Six outstanding researchers awarded UPEI internal research grants

| Research
Two females in lab coats and protective goggles work in a chemistry lab filled with test tubes and chemical

UPEI has awarded Internal Research Grants (IRG) to six outstanding members of the research community. The IRG program supports research pursuits through the funding of fully developed research proposals. Researchers are encouraged to provide high-quality student training opportunities and to propose collaborations with others from different, but complementary, disciplines.

The recipients of this round of IRG funding are

Dr. Antonio Bolufe-Rohler, Faculty of Science (SMCS), for his project: Using deep learning to overcome selection bias in heuristic optimization

Heuristic and metaheuristics optimization algorithms have enjoyed success as the method of choice for solving many real-world optimization problems due to their flexibility and speed. In previous research. Dr. Bolufe-Rohler applied them to problems in bioinformatics, cryptography, logistics, and social network analysis. The goal of the proposed research is to develop deep learning techniques to reduce the selection bias suffered by heuristic optimization algorithms.

Dr. Nadja Bresson, Faculty of Sustainable Design Engineering, for her project: Development of a remote-controlled robotic-assisted surgical (RAS) system for veterinary patients (pilot)

Mechatronic surgical devices are widely touted to offer superior flexibility, increased range of motion, enhanced ergonomics, and finer instrument control all through minimally invasive means. Requirements for a veterinary RAS system are expected to be different than for a system designed for human surgery. This project aims to design a device to remotely control a veterinary-specific robotic arm that would be comparatively small, inexpensive, portable, and wireless.

Dr. Sami Khedhiri, Faculty of Science (SMCS), for his project: Price transmission and market integration in the Atlantic Canada seafood industry

The seafood industry in Atlantic Canada is recognized internationally for its quality, leadership, and innovation. Despite this success, it faces future challenges, both environmental and economic. This research project proposes an in-depth look at these factors in order to understand the role of each player in the industry and to identify possible solutions to keep the seafood industry efficient and productive in the short- and long run.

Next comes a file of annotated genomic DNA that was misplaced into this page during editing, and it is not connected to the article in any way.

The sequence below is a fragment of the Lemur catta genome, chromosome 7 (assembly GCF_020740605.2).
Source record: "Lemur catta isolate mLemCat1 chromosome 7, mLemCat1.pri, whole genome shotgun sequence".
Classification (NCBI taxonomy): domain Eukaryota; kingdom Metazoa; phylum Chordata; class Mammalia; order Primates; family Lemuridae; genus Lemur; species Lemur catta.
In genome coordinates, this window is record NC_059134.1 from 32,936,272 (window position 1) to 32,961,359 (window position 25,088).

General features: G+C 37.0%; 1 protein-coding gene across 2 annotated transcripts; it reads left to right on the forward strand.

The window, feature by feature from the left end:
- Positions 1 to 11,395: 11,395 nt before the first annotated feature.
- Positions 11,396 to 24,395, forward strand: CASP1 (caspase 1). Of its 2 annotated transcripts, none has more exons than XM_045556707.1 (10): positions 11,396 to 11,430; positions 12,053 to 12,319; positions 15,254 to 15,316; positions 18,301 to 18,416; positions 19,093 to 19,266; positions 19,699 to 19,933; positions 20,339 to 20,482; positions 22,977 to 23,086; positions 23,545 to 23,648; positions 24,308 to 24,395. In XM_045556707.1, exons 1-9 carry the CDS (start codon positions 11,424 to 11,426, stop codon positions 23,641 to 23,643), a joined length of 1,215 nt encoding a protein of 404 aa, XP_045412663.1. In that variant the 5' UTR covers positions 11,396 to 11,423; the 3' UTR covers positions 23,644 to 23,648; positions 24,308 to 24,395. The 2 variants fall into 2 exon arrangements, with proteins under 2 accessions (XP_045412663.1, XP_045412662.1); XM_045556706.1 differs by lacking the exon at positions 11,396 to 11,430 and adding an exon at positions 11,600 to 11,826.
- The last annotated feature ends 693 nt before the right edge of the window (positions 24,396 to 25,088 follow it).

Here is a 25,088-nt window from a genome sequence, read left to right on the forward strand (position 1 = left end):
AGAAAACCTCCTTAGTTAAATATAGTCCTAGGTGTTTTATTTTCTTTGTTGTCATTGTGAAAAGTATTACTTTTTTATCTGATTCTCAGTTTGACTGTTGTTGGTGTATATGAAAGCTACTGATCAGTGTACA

Dr. Joel Ross, Faculty of Science (Biology), for his project: Modelling the role of Ptchd1 in neurodevelopment using mouse embryonic stem cells

Dr. Ross’ research program explores neuronal gene regulation and development of autism and requires a source of neurons. His lab will compare two methods to generate neurons from mouse embryonic stem cells and will measure expression of specific genes to assess neuronal production, maturation, and function. The lab will also use imaging approaches to test neuronal purity and yield.

Dr. Michael van den Heuvel, Faculty of Science (Biology), for his project: Next generation sequencing-based environmental DNA for the determination of estuarine invertebrate biodiversity

There is an emerging trend, in measuring biodiversity in a marine environment, to move towards molecular biology techniques using environmental DNA (eDNA) to determine the presence/absence, or proportions of organisms within the environment. This project seeks to develop eDNA techniques for the identification and enumeration of local invertebrate species in our estuaries. Specifically, the development of a technique capable of detecting multiple species known as ‘metabarcoding’.

Dr. Jessica Strong, Faculty of Arts (Psychology), for her project: Evaluating an acceptance and commitment psychotherapy group in assisted lving

This project will evaluate the impact on mental health (depression, anxiety, chronic pain), quality of life, and mindfulness of a mindfulness-based group intervention acceptance and commitment therapy (ACT) for older adults in assisted living facilities (ALFs). Dr. Strong will also assess how changes in the former may impact cognition.

“The IRG is an important tool for new faculty members to initiate or build their research, and for more seasoned investigators who are looking to re-engage or move into new areas of research,” said Dr. Katherine Gottschall-Pass, interim vice-president academic and research at UPEI. “These are six excellent researchers who are building their research to exciting new places. I congratulate them all.”

For more information on the IRG or other internal research support, visit the UPEI Research Services website.

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